J Morris Hicks

J Morris Hicks

Posted August 10, 2011

Published in Green, International

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FOOD -- World's brightest are missing the main point.

Read More: land degradation, limited arable acres, loss of species, unsustainable feeding model for the world, world hunger

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When it comes to our food, most of the world's brightest still believe we "need" to eat animal protein. We don't. In fact, it's killing us and it's taking a huge toll on our planet at the same time. 

Julian Cribb, author, journalist and agricultural consultant

And the sooner our global leaders, scientists, doctors and journalists realize that simple fact; the sooner we can get some real traction on fixing the mess that we have created since 1492. At the request of my friend on the Isle of Wight, I watched an interesting video (23 minutes) of Julian Cribb yesterday. An Australian agricultural journalist, he is the author of The Coming Famine, the Global Food Crisis and What We Can Do to Avoid It. Although we had researched his book extensively last year while writing ours, I had not yet seen him on video.

For your convenience, I have provided that video for you below, but first I want to tell you about Mr. Cribb and what he had to say in the video. More importantly, I want to tell you about what he DID NOT SAY in that video. Mark Bittman of the New York Times reported on Mr. Cribb's book in August of 2010 (Link to article below my signature):

Like many other experts, he argues that we have passed the peak of oil production, and it’s all downhill from now on. He then presents evidence that we have passed the peaks for water, fertilizer and land, and that we will all soon be made painfully aware that we have passed it for food, as wealthy nations experience shortages and rising prices, and poorer ones starve.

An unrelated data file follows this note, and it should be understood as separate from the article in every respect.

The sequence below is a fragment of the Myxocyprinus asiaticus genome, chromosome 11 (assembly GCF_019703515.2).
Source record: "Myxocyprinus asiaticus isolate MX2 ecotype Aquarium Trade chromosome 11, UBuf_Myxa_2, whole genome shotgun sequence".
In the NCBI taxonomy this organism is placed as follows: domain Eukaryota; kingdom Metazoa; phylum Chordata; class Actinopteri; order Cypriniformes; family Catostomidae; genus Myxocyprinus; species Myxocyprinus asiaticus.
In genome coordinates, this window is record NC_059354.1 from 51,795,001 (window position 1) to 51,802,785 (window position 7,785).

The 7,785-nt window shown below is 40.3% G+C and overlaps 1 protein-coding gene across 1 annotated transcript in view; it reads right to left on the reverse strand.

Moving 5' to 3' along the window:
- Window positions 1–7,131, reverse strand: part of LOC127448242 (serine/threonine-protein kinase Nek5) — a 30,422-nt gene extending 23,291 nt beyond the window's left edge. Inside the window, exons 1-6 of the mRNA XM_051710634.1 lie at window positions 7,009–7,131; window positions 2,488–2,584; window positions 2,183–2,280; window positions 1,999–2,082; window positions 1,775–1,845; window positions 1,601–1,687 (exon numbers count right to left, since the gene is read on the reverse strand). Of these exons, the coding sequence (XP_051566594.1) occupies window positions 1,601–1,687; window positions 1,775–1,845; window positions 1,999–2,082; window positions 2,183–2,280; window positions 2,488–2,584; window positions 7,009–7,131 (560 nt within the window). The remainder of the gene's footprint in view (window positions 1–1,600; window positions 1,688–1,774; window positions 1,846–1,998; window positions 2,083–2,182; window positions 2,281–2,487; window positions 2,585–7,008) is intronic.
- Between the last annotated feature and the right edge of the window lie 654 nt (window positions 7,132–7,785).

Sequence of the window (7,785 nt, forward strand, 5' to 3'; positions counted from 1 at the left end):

Indeed, Mr. Cribb does paint a pretty bleak picture of what is happening to our world's food supply, but like most of our world leaders, scientists and journalists; he comes up way short in telling us the blinding flash of the obvious solution to the global food crisis that we face. He misses the vital few -- or should I say the vital "one," -- of simply returning to the natural diet for our species

Continue reading the article and watch video...

—J. Morris Hicks…blogging daily at



1 Comment | Leave a comment


I so often wonder how to bridge this gap! Otherwise staunch and radical environmentalists go all wibbly at the thought of recommending people eat (and base their economy) differently.

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